Singapore non-oil exports surge 24.2% in November, biggest jump in nearly 10 years

Non-oil domestic exports surged 24.2 per cent year on year in November. ST PHOTO: ALPHONSUS CHERN

SINGAPORE - Singapore's key exports defied supply chain disruptions and continued challenges from the Covid-19 pandemic to rack up their biggest increase in almost 10 years last month.

Non-oil domestic exports (Nodx) surged 24.2 per cent year on year, extending the revised 17.8 per cent increase in October and growing for the 12th straight month, according to data released by government agency Enterprise Singapore (ESG) on Friday (Dec 17).

November's growth was the biggest year-on-year rise in Nodx since February 2012 when shipments jumped 30.3 per cent. 

It also blew past economists' median forecast of 15.3 per cent growth, according to a Bloomberg poll.

Electronics shipments expanded 29.2 per cent in November, against 14.9 per cent in October, thanks to growth in segments such as personal computers, integrated circuits and disk media products.

Meanwhile, non-electronics exports rose 22.7 per cent year on year, following the 18.8 per cent increase in October. This was largely due to specialised machinery, petrochemicals and primary chemicals.

On a seasonally adjusted month-on-month basis, Nodx edged up 1.1 per cent in November, extending the 4.1 per cent growth in October, to hit $16.5 billion.

JPMorgan analyst Ong Sin Beng said that the strong headline figure was boosted by a surge in electronics exports, while the continuous rise in non-electronics and non-pharmaceutical exports aligns with a backdrop of steady external demand. 

Nodx strength is expected to persist in the next few months as supply chain bottlenecks ease, he added.

UOB senior economist Alvin Liew said the better-than-expected Nodx and overall trade numbers in November will give a boost to Singapore’s growth outlook for the fourth quarter. 

Favourable base effects coupled with export growth momentum in October and November have contributed to “material upside surprise” to Nodx for the last three months of the year, he said. 

“While the favourable base effect may wear off a bit for the upcoming December data, the strong momentum for electronics exports could still add to a strong Nodx finish for 2021,” Mr Liew added.

He said that full-year Nodx growth “will likely exceed 10 per cent in 2021”, which would surpass both UOB’s forecast of 9.5 per cent and last year’s 4.3 per cent expansion.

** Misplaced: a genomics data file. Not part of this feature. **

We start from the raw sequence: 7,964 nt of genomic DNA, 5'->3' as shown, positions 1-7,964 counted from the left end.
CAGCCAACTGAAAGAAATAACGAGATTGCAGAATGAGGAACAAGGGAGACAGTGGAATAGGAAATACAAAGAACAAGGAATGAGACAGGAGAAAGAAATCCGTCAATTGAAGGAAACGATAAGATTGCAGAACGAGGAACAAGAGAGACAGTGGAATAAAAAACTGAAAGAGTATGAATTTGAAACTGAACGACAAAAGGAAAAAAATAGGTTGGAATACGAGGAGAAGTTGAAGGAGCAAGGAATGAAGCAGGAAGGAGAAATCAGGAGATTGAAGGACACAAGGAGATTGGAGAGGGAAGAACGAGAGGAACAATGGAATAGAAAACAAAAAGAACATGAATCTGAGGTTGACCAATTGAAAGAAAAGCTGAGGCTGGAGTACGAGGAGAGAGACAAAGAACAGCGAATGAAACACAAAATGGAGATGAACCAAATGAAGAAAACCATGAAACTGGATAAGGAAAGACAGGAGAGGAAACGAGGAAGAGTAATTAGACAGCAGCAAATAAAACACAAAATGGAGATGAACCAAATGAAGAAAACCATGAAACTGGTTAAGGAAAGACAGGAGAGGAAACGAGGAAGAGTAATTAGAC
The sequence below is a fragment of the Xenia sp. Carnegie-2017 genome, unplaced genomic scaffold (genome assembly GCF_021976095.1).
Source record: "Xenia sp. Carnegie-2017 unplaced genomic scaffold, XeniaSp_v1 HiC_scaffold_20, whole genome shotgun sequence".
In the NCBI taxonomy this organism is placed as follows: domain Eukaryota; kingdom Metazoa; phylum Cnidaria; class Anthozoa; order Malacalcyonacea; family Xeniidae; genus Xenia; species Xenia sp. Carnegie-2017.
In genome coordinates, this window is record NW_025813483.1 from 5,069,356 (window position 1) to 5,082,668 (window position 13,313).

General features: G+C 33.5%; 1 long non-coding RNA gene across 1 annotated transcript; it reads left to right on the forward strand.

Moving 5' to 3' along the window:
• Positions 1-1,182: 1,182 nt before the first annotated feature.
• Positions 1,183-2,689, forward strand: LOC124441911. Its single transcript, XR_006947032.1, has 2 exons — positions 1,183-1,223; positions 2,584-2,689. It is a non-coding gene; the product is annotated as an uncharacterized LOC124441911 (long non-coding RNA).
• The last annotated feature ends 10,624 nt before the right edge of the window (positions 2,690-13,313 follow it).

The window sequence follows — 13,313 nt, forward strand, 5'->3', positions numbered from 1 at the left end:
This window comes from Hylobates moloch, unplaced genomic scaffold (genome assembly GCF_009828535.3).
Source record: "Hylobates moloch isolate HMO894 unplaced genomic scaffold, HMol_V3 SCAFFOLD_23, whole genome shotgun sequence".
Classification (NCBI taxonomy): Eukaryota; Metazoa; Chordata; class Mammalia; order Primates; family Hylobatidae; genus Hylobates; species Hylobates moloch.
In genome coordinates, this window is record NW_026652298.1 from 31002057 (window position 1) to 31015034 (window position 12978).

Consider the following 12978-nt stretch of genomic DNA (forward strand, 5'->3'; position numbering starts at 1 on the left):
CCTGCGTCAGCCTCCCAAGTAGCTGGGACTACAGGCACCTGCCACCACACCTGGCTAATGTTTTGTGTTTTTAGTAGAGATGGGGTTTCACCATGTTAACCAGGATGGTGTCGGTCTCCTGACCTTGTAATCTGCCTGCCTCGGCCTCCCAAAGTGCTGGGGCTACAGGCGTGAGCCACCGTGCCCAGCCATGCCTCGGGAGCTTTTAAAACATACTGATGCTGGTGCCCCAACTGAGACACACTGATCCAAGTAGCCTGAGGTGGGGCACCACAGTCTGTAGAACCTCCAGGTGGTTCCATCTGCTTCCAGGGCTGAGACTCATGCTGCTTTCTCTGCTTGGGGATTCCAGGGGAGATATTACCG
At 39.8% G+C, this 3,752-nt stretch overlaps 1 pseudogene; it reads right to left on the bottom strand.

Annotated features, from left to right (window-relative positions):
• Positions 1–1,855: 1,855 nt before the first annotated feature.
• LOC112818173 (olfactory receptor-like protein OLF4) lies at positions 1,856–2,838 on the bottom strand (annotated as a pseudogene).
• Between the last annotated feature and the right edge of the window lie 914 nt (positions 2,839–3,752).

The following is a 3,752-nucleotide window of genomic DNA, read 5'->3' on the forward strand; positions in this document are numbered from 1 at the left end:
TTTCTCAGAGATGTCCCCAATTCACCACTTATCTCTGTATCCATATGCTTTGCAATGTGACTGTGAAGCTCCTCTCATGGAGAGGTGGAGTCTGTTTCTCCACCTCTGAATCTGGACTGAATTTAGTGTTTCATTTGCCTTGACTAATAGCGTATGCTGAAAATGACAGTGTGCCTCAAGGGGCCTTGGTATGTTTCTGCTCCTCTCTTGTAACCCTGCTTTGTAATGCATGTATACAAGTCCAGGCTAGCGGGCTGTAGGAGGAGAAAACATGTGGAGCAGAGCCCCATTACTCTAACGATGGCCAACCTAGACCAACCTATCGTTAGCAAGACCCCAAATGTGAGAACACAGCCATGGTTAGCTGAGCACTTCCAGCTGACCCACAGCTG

Mr Irvin Seah, senior economist at DBS Bank, noted that electronics exports remained resilient despite expectations that demand for semiconductors would flatten. This, alongside non-electronics exports growth, reaffirms the overall recovery picture, he said.

He does not expect the new Omicron variant to derail trade performance, given that the global economy has adjusted to disruptions during the Covid-19 pandemic and global trade had rebounded quickly from the shock seen at the start of the pandemic last year.

However, Mr Seah highlighted the need to temper expectations for gross domestic product and trade growth in 2022, in part due to the high base seen in 2021 and given that central banks have turned hawkish amid inflation risks. 

Last month, ESG upgraded its forecast for Nodx growth to between 9.5 per cent and 10 per cent year on year in 2021, from the previous 7 per cent to 8 per cent projection.

This would mark the fastest pace of growth since 2010, when exports expanded by 22.8 per cent.

Total merchandise trade growth for the year is tipped to come between 17 per cent and 17.5 per cent for 2021.

Nodx to the top markets rose overall in November, even as exports to Thailand declined. China, Taiwan and South Korea were the largest contributors to the rise.

At the same time, exports to emerging markets grew 54.2 per cent in November, continuing the 42 per cent surge in October, supported by demand from the likes of South Asia and Latin America.

Total trade expanded 31.6 per cent in November, following October's 24 per cent growth. Total exports increased 31.3 per cent, while total imports grew 31.9 per cent.

Trade growth in November reflected the increase in both oil and electronics trade, ESG said, noting that oil trade expanded 120 per cent in November, reversing a 42 per cent decline seen the same month a year ago.

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